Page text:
"The governor certainly supports and is committed to this program, but he believes we have to find a recurring funding source," Brendan Gilfillan, Corzine's spokesman, told the Star Ledger. "Ideally that funding source would result from asset monetization, which would allow us to safeguard the public from the state's excessive debt burden."

So, in other words, Corzine and his aides are setting it up so that you can’t be against asset monetization unless you are against open space too.

Assembly Speaker Joe Roberts agreed to the deal, according to the Ledger.

"Governor Corzine wants to see if asset monetization might be used," said Joe Donnelly, Roberts' spokesman. "The plan is to have a one-year stopgap of providing money to the GSPT in the next fiscal year. That would give time to work on finding an alternative to bonding for open space purchases."

What makes this even more troubling is that this is the second time this week that the governor appears to be filling the pot with popular programs in order to make his asset monetization – never a winner with the public – more palatable.

Yesterday, the North Jersey Transportation Planning Authority unanimously agreed to Corzine’s plan to shift $1 billion in federal funds, earmarked for highways, to a new rail tunnel under the Hudson River to relieve train congestion. By doing so, New Jersey and the Port Authority will have identified almost half of the money needed to fund the $7.4 billion tunnel project, making it more likely that Washington will pick up the rest.

But where is cash-strapped New Jersey going to come up with another $1 billion to fund repairs and improvements to the state’s highway system over the next decade to replace the $1 billion in federal funds we just diverted to the tunnel.

Ostensibly, officials say, it will come from the state’s Transportation Trust Fund. But that’s scheduled to run out of cash in 2011, and then where will the money come from?

Once again, Corzine appears to be setting it up so that the only possibility is asset monetization.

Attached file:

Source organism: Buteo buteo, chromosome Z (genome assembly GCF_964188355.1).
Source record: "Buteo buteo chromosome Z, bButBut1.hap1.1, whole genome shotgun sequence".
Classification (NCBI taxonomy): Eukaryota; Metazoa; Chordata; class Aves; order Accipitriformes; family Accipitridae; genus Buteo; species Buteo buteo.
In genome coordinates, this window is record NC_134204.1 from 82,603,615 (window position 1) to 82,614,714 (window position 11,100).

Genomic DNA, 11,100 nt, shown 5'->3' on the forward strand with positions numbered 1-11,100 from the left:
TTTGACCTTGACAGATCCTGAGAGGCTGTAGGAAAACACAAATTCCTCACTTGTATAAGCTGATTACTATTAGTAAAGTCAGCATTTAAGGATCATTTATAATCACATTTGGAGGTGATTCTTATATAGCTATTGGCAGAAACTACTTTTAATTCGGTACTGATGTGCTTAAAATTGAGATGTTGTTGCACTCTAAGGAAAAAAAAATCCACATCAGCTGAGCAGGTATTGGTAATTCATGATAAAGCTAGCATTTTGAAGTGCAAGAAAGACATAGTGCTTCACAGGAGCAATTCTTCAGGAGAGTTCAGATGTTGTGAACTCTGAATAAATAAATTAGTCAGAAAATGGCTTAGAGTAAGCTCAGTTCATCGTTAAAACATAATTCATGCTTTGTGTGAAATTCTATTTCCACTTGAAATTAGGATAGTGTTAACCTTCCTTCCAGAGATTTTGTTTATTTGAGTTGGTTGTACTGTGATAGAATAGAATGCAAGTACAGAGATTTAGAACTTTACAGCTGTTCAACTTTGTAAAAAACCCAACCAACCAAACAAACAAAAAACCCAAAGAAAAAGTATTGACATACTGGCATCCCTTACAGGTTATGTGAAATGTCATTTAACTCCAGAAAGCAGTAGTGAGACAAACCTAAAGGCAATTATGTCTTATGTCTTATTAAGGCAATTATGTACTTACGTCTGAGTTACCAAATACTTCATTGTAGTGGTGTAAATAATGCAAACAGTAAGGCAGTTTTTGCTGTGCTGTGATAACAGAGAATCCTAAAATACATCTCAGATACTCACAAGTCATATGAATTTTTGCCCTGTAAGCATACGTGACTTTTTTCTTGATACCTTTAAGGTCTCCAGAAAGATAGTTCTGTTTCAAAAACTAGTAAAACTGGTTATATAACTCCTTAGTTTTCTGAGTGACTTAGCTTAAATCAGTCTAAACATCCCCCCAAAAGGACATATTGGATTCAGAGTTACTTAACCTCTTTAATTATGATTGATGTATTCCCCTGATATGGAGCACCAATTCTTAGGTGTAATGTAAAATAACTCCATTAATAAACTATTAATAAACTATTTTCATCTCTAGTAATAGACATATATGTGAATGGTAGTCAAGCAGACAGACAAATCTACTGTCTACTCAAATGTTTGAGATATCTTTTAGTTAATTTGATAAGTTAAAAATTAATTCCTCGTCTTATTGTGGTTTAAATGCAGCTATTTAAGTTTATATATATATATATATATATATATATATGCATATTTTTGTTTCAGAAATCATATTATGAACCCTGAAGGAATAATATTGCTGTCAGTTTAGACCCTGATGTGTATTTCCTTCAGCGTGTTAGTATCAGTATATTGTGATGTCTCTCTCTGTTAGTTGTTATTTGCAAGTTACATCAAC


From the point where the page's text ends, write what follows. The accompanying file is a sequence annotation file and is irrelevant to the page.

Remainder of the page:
Interesting, isn’t it, that both these moves come just weeks before the governor has said he would be unveiling his asset monetization plan.

The public has always supported referendums on open space and the transportation trust fund. Asset monetization, not so much.

Assemblyman John F. McKeon, D-Essex, who had been a prime sponsor of the proposed open space referendum, questioned the governor’s moves.

"This is about a long-term plan for New Jersey to put resources behind quality of life for this state that is going to keep our kids here," said McKeon. "To put that at risk is shameful regardless of good intentions. The GSPT should not be a pawn in any of that and that is what I told him."


The governor might think he’s doing the right thing. He may even believe it’s in the best interest of the people of New Jersey.

But here’s the thing. He doesn’t get to decide this all by himself. And stacking the deck so that the state has no choice but to accept asset monetization isn’t good public policy – it’s dishonest, and says you’re too afraid of the debate, or its outcome to trust in the system that you’re supposed to be a part of.

The governor ought to trust the people of New Jersey enough to try and sell his asset monetization plan to them on its own, without window dressing. He shouldn’t have to try to ensure its passage by holding other worthwhile programs hostage to it.


Got to love New Jersey & its politicians